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The Star Online: Sports


Figure skating worlds starting after month delay

Posted: 26 Apr 2011 05:22 AM PDT

MOSCOW (AP): Figure skating's top athletes take to the ice for the world championships a month later than they'd expected and in a different country.

The championships' hasty relocation to Moscow from Tokyo after Japan's catastrophic earthquake has been a challenge to every skater's training schedule. But for some, it's also brought an additional jolt of motivation.

"I feel like, OK, I can do it and I have to do something for the people who are living ... in Japan," says Miki Ando, a top contender for women's gold. "So many people can't have a normal life any more, and so many people died, or they don't know where they are still, so I feel like I couldn't be like normal. But after so many people were telling me and so many people were sending (messages) to me 'go forward' ... they push me to feel better to skate." After two days of qualification rounds, the championships open Wednesday at the Megasport Arena with the men's short program.

"I don't want to think about what happened in Japan. But to show everything I can do here is the best thing I can do for everybody," said defending men's champion Daisuke Takahashi of Japan. "I'd like to give joy and hope to the people with my skating."

The championships originally were to have started March 21 in Tokyo, and the ensuing uncertainty and rescheduling left most skaters wobbling with doubt and anxiety about how to train.

"When we knew about Tokyo and Russia I was very tired, and it was very difficult to come back on the ice again to get ready for the world championship," said Brian Joubert of France, a bronze medalist at the last two worlds.

But most appear to have adjusted. "I think we're all in the same boat, on the same playing field," said Canada's Patrick Chan, the reigning silver medalist. "It feels like a world championship, like it always does."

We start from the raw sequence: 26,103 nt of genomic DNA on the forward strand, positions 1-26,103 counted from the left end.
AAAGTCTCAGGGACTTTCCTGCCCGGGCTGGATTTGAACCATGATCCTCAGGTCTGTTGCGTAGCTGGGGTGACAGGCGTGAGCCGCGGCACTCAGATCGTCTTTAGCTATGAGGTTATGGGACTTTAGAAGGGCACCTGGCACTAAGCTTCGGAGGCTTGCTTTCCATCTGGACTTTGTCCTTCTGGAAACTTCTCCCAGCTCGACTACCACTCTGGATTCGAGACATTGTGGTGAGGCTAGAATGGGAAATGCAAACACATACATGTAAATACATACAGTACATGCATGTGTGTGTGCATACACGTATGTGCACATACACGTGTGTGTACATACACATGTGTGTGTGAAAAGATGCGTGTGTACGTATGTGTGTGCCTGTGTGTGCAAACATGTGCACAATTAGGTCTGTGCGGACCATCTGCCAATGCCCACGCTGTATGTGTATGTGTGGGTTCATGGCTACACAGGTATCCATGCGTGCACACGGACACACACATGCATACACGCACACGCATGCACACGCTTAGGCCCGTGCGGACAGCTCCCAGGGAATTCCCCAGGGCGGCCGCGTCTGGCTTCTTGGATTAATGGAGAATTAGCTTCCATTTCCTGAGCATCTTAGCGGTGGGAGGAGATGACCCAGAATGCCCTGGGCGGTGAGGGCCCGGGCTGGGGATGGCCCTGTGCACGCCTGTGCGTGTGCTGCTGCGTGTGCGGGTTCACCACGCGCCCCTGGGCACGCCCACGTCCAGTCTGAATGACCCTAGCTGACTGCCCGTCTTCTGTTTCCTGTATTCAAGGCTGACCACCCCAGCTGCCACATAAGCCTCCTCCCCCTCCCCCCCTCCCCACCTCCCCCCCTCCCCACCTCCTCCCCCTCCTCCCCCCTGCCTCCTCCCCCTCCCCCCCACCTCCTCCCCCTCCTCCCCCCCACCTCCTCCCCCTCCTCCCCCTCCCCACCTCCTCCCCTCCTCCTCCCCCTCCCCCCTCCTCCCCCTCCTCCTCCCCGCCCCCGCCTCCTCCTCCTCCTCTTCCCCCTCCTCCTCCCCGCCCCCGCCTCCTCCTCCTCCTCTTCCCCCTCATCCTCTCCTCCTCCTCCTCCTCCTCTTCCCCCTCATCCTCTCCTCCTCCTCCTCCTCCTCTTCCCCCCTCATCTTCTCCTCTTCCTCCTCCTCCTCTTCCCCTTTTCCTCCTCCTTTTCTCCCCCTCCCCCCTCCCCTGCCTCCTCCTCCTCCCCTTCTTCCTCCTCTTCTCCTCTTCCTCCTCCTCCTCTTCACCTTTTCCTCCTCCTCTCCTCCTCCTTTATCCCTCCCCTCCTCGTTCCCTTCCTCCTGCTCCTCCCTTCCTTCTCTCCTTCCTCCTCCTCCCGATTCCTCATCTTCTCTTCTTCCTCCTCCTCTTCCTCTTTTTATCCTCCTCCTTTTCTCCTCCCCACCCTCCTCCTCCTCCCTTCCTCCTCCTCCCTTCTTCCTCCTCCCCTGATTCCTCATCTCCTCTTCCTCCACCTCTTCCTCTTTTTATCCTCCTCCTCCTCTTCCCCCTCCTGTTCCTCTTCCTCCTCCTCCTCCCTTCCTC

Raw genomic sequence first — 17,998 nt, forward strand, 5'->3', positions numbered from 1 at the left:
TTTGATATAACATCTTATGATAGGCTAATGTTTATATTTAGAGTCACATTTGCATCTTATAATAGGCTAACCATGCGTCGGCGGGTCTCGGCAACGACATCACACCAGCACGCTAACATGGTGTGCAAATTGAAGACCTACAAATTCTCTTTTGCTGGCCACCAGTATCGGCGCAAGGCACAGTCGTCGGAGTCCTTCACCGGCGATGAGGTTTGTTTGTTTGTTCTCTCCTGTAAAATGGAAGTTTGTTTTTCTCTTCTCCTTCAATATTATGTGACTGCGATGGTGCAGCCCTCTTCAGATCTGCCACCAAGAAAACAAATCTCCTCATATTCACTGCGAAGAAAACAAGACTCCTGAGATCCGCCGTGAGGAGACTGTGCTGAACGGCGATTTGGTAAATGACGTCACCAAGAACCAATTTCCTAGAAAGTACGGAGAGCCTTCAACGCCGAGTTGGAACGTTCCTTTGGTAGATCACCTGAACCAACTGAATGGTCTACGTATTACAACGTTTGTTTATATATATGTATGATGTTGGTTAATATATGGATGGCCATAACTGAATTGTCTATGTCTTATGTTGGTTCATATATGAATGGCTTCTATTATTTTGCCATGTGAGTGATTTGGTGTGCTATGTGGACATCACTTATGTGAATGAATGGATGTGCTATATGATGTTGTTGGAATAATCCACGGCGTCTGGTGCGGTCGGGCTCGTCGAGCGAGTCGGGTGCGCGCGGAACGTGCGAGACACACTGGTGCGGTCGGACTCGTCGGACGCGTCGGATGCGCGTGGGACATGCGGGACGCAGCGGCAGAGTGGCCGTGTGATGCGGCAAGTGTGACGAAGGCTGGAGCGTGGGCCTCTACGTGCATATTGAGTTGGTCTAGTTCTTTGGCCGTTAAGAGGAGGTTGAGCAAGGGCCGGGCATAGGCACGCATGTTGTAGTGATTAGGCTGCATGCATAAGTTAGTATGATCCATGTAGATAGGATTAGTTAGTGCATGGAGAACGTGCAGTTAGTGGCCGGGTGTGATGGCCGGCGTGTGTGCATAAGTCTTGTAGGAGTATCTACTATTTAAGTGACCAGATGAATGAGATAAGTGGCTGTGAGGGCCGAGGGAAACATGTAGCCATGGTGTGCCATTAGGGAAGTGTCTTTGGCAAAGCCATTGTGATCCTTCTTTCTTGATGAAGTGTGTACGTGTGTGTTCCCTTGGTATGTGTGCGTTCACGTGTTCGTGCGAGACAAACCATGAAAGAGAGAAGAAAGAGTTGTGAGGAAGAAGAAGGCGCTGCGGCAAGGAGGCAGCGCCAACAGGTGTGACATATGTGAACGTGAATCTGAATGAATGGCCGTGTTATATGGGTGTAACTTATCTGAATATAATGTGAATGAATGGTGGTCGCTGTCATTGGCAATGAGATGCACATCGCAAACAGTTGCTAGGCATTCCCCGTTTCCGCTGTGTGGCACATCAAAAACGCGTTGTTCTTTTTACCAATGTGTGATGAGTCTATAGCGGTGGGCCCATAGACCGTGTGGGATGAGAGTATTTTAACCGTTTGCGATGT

Japanese fans seeking consolation through the beauty and power of skating will have much to watch in this championships. Mao Asada is defending her title and Ando, the 2007 world champion, aims for another gold.

Ando recently has appeared to be resurgent, defeating Asada in the Four Continents and in the Japanese national championships.

Both, meanwhile, face the challenge of South Korea's Kim Yu-na, the Olympic gold medalist; the worlds is Kim's first competition of this season.

American Alissa Czisny, who won this season's Grand Prix Final, is also in the mix, along with countrywoman Rachel Flatt and three-time European champion Carolina Kostner.

Takahashi is joined by two other strong Japanese in the men's competition, Nobunari Oda and Takahiko Kozuka, who took silver and bronze respectively at the Grand Prix Final. The U.S. entries are national champion Ryan Bradley, Ross Miner and Richard Dornbush.

The pairs competition features defending champions Pang Qing and Tong Jian of China, challenged by world silver medalist Aliona Savchenko and Robin Szolkowy of Germany.

In ice dancing, Americans Meryl Davis and Charlie White, the reigning silver medalists, are in strong position to take the country's first-ever world gold in the discipline. They face Olympic and world champions Tessa Virtue and Scott Moir of Canada, but Virtue has been troubled since surgery last fall and the couple withdrew in the Four Continents, their only competition of the season.